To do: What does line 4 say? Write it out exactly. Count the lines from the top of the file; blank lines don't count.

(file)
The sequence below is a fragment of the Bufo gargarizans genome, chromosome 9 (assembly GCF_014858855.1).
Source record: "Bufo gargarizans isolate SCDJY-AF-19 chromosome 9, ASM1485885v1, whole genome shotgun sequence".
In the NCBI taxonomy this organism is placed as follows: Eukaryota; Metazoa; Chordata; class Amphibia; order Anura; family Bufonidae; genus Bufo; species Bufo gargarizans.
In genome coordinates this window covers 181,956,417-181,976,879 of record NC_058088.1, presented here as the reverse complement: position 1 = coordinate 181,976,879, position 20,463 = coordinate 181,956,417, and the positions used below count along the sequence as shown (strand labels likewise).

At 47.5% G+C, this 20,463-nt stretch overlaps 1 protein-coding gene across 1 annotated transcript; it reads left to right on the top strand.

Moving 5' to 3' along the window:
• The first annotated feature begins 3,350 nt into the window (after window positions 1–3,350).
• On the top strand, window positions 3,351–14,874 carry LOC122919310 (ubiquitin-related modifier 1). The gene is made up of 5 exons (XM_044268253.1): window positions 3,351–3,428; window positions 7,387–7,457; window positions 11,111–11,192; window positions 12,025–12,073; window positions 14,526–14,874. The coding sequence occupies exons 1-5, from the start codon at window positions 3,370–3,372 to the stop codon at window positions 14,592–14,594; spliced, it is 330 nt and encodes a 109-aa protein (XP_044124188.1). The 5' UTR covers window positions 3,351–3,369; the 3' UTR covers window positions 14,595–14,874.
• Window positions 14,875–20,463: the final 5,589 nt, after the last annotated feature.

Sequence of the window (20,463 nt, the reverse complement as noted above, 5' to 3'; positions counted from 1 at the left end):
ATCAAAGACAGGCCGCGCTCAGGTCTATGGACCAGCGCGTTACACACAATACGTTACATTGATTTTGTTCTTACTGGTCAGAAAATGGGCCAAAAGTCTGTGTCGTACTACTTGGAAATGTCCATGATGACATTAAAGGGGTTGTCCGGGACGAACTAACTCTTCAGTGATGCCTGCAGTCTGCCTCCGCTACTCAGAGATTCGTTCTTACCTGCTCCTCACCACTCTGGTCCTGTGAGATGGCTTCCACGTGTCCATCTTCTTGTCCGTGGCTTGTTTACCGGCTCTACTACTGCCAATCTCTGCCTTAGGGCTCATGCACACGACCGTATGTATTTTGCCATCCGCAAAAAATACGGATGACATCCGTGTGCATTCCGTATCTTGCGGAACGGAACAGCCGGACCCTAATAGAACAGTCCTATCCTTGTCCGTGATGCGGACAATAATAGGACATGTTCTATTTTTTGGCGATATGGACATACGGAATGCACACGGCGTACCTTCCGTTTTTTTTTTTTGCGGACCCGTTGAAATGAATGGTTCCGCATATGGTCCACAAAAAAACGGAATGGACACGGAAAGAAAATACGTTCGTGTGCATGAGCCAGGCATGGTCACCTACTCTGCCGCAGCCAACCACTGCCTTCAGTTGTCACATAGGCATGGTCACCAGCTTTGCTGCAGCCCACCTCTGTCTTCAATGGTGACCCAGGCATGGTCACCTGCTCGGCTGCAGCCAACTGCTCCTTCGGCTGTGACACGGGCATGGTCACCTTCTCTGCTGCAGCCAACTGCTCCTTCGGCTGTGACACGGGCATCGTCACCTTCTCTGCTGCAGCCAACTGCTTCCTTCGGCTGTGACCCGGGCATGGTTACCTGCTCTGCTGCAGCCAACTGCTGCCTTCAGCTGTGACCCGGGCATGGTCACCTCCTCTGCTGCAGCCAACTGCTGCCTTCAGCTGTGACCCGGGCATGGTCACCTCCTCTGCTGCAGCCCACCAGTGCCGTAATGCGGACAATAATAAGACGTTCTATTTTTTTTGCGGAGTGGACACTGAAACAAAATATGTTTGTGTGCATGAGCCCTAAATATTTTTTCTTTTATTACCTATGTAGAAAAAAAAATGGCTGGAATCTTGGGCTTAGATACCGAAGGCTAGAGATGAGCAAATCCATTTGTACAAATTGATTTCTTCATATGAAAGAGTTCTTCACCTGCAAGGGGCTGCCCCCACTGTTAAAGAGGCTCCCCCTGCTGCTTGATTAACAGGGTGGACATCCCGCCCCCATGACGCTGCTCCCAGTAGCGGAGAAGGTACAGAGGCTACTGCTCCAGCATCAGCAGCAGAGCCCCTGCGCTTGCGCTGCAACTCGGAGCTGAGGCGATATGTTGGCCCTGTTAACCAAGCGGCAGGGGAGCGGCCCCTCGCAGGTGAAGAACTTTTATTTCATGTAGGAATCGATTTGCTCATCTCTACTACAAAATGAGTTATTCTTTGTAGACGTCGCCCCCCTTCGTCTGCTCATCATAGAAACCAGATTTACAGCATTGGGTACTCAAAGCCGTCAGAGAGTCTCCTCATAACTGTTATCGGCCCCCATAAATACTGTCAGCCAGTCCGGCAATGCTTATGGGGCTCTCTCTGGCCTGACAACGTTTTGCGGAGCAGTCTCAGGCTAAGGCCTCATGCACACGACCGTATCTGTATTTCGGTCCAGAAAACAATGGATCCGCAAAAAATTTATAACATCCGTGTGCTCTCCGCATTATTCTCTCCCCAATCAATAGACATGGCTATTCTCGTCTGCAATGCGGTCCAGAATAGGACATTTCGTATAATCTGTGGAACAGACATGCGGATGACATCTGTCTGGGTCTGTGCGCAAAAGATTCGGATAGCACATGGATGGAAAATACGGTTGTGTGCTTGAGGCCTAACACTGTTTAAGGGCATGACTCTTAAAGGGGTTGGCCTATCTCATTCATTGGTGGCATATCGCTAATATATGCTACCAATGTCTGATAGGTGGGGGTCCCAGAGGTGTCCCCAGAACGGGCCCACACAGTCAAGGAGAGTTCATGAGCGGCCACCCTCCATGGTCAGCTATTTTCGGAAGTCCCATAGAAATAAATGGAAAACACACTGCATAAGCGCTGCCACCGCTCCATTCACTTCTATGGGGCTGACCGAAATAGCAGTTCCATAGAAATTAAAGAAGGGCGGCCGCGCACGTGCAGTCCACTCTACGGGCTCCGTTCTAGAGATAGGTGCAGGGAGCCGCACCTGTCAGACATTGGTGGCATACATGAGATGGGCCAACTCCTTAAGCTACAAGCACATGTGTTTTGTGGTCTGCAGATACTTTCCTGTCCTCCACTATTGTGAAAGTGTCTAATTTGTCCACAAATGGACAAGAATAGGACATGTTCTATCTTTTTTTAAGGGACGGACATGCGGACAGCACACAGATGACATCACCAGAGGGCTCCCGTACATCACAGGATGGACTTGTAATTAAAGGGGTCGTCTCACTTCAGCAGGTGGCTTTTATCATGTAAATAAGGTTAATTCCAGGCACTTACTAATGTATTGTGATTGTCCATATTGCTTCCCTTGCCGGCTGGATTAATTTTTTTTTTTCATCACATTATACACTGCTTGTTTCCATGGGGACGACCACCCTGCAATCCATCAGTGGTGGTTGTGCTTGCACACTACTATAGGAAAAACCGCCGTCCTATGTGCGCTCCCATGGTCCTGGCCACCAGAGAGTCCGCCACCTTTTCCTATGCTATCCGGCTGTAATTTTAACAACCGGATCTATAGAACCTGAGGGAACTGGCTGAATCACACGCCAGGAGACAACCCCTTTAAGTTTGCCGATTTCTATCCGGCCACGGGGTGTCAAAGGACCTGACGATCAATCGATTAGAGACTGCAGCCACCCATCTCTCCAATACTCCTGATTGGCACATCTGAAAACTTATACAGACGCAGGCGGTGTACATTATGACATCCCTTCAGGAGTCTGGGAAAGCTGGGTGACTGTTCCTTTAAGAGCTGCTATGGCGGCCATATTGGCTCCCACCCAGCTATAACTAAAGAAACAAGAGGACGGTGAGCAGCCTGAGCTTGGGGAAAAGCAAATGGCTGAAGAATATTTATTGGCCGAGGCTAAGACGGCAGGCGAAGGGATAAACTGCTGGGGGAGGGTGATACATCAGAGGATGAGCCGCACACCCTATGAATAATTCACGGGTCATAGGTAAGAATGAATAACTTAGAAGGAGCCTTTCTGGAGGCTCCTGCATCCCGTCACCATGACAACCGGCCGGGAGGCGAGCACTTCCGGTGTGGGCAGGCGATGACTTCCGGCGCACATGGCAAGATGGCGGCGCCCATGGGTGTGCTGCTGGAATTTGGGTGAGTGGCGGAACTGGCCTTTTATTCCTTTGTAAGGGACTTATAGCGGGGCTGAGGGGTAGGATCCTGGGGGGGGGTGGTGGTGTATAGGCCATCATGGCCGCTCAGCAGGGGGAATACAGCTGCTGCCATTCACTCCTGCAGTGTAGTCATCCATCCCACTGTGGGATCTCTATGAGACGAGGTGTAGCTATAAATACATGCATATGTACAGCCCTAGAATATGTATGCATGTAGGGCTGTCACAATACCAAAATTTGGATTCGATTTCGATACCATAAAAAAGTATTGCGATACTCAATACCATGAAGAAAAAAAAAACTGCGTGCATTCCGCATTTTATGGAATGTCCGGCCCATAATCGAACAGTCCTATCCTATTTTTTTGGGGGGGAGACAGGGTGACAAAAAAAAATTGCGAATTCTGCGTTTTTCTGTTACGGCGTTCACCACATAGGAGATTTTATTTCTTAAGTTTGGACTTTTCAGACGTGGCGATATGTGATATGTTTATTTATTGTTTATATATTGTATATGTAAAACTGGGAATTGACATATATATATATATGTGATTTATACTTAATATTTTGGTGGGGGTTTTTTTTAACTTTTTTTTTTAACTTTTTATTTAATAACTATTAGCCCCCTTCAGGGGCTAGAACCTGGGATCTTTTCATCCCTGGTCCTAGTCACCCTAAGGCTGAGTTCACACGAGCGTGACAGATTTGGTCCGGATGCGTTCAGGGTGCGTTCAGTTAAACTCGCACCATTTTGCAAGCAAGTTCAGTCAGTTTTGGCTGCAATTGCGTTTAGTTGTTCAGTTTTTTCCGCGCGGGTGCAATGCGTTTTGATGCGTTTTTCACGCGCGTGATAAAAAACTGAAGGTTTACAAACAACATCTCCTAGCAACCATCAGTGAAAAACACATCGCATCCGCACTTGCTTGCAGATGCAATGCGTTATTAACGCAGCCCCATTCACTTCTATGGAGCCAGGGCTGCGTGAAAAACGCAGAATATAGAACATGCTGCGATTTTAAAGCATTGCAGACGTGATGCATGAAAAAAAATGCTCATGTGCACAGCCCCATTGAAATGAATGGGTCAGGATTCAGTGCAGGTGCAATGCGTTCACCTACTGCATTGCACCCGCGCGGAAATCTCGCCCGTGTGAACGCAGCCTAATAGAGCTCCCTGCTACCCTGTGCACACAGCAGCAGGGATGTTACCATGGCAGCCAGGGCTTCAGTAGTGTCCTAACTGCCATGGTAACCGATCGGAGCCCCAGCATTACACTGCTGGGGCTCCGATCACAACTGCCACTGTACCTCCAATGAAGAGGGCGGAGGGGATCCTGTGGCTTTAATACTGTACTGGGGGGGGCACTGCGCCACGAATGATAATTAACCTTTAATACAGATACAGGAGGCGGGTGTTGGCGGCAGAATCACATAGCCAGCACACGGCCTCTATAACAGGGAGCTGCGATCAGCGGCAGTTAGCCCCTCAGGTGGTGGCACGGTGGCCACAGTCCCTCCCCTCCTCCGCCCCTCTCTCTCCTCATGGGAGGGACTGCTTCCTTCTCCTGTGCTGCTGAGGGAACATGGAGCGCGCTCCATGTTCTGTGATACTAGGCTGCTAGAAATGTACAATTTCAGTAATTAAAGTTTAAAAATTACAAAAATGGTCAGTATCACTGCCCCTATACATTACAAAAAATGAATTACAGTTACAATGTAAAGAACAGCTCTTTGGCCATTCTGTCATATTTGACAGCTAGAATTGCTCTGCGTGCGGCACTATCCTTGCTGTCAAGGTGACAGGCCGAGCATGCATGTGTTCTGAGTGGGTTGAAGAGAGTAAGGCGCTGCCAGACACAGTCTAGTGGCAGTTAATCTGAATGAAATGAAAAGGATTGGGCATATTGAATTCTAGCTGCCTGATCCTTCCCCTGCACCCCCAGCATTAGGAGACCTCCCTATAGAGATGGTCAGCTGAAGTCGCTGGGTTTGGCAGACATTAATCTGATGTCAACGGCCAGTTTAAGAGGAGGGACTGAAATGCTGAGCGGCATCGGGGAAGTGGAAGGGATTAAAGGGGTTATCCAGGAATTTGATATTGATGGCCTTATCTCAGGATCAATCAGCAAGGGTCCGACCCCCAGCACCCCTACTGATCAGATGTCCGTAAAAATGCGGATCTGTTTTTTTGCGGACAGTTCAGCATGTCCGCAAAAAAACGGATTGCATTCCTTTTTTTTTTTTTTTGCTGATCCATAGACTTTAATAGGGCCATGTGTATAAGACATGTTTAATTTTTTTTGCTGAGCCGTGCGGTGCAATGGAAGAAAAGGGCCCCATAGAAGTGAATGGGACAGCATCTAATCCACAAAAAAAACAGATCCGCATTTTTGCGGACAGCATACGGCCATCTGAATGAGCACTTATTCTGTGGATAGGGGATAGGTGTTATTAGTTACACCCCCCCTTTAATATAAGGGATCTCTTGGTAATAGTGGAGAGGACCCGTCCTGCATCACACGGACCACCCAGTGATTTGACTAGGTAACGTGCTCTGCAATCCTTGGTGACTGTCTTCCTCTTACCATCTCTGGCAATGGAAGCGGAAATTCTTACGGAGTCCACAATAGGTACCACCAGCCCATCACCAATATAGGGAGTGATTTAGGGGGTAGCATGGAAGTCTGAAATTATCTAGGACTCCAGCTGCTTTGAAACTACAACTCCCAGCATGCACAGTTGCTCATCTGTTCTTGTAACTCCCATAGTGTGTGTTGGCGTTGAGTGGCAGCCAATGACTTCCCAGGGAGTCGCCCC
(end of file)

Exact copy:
In genome coordinates this window covers 181,956,417-181,976,879 of record NC_058088.1, presented here as the reverse complement: position 1 = coordinate 181,976,879, position 20,463 = coordinate 181,956,417, and the positions used below count along the sequence as shown (strand labels likewise).